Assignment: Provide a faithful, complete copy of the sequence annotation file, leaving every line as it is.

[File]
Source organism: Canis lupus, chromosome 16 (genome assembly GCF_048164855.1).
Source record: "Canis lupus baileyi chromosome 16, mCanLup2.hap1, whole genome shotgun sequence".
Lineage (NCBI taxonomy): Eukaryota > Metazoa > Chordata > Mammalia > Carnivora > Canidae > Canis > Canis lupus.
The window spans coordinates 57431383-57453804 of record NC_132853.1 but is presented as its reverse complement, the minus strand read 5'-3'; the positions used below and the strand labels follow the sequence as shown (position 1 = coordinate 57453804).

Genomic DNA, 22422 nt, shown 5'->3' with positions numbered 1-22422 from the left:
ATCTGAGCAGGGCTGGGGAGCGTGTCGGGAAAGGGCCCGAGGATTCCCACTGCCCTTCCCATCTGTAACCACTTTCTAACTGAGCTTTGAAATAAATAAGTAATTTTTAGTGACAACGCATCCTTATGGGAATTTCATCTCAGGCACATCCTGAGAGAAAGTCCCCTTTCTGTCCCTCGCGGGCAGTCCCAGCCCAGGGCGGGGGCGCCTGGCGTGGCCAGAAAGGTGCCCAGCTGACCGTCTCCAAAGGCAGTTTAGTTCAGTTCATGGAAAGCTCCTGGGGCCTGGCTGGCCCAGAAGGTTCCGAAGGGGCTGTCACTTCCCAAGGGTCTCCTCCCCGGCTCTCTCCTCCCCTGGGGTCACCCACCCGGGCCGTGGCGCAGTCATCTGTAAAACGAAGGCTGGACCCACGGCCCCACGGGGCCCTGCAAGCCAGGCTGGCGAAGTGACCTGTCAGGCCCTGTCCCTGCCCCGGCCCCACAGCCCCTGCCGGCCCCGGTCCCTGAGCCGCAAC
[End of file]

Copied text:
Source organism: Canis lupus, chromosome 16 (genome assembly GCF_048164855.1).
Source record: "Canis lupus baileyi chromosome 16, mCanLup2.hap1, whole genome shotgun sequence".
Lineage (NCBI taxonomy): Eukaryota > Metazoa > Chordata > Mammalia > Carnivora > Canidae > Canis > Canis lupus.
The window spans coordinates 57431383-57453804 of record NC_132853.1 but is presented as its reverse complement, the minus strand read 5'-3'; the positions used below and the strand labels follow the sequence as shown (position 1 = coordinate 57453804).

Genomic DNA, 22422 nt, shown 5'->3' with positions numbered 1-22422 from the left:
ATCTGAGCAGGGCTGGGGAGCGTGTCGGGAAAGGGCCCGAGGATTCCCACTGCCCTTCCCATCTGTAACCACTTTCTAACTGAGCTTTGAAATAAATAAGTAATTTTTAGTGACAACGCATCCTTATGGGAATTTCATCTCAGGCACATCCTGAGAGAAAGTCCCCTTTCTGTCCCTCGCGGGCAGTCCCAGCCCAGGGCGGGGGCGCCTGGCGTGGCCAGAAAGGTGCCCAGCTGACCGTCTCCAAAGGCAGTTTAGTTCAGTTCATGGAAAGCTCCTGGGGCCTGGCTGGCCCAGAAGGTTCCGAAGGGGCTGTCACTTCCCAAGGGTCTCCTCCCCGGCTCTCTCCTCCCCTGGGGTCACCCACCCGGGCCGTGGCGCAGTCATCTGTAAAACGAAGGCTGGACCCACGGCCCCACGGGGCCCTGCAAGCCAGGCTGGCGAAGTGACCTGTCAGGCCCTGTCCCTGCCCCGGCCCCACAGCCCCTGCCGGCCCCGGTCCCTGAGCCGCAAC